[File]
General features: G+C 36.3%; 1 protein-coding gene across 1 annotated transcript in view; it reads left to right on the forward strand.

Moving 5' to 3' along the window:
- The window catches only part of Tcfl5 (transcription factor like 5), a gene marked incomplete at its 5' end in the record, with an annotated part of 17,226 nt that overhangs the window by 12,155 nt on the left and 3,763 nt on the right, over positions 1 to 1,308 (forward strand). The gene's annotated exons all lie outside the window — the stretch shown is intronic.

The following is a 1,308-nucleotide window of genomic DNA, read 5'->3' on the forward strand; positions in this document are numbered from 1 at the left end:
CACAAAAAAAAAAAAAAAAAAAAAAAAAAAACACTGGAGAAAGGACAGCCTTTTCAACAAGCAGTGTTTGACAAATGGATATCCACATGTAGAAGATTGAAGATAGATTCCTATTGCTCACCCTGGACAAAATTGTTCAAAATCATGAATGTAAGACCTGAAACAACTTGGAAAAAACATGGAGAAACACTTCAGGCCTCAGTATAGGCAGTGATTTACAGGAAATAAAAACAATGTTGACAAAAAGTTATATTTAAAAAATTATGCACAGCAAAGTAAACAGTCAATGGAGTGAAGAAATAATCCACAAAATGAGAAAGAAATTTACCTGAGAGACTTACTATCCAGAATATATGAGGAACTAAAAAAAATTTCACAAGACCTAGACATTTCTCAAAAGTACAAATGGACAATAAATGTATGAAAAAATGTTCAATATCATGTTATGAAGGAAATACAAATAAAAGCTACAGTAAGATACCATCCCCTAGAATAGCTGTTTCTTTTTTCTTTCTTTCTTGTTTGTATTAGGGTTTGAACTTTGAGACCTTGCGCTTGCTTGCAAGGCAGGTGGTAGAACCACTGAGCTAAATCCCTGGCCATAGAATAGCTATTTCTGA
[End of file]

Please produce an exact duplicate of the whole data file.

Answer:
General features: G+C 36.3%; 1 protein-coding gene across 1 annotated transcript in view; it reads left to right on the forward strand.

Moving 5' to 3' along the window:
- The window catches only part of Tcfl5 (transcription factor like 5), a gene marked incomplete at its 5' end in the record, with an annotated part of 17,226 nt that overhangs the window by 12,155 nt on the left and 3,763 nt on the right, over positions 1 to 1,308 (forward strand). The gene's annotated exons all lie outside the window — the stretch shown is intronic.

The following is a 1,308-nucleotide window of genomic DNA, read 5'->3' on the forward strand; positions in this document are numbered from 1 at the left end:
CACAAAAAAAAAAAAAAAAAAAAAAAAAAAACACTGGAGAAAGGACAGCCTTTTCAACAAGCAGTGTTTGACAAATGGATATCCACATGTAGAAGATTGAAGATAGATTCCTATTGCTCACCCTGGACAAAATTGTTCAAAATCATGAATGTAAGACCTGAAACAACTTGGAAAAAACATGGAGAAACACTTCAGGCCTCAGTATAGGCAGTGATTTACAGGAAATAAAAACAATGTTGACAAAAAGTTATATTTAAAAAATTATGCACAGCAAAGTAAACAGTCAATGGAGTGAAGAAATAATCCACAAAATGAGAAAGAAATTTACCTGAGAGACTTACTATCCAGAATATATGAGGAACTAAAAAAAATTTCACAAGACCTAGACATTTCTCAAAAGTACAAATGGACAATAAATGTATGAAAAAATGTTCAATATCATGTTATGAAGGAAATACAAATAAAAGCTACAGTAAGATACCATCCCCTAGAATAGCTGTTTCTTTTTTCTTTCTTTCTTGTTTGTATTAGGGTTTGAACTTTGAGACCTTGCGCTTGCTTGCAAGGCAGGTGGTAGAACCACTGAGCTAAATCCCTGGCCATAGAATAGCTATTTCTGA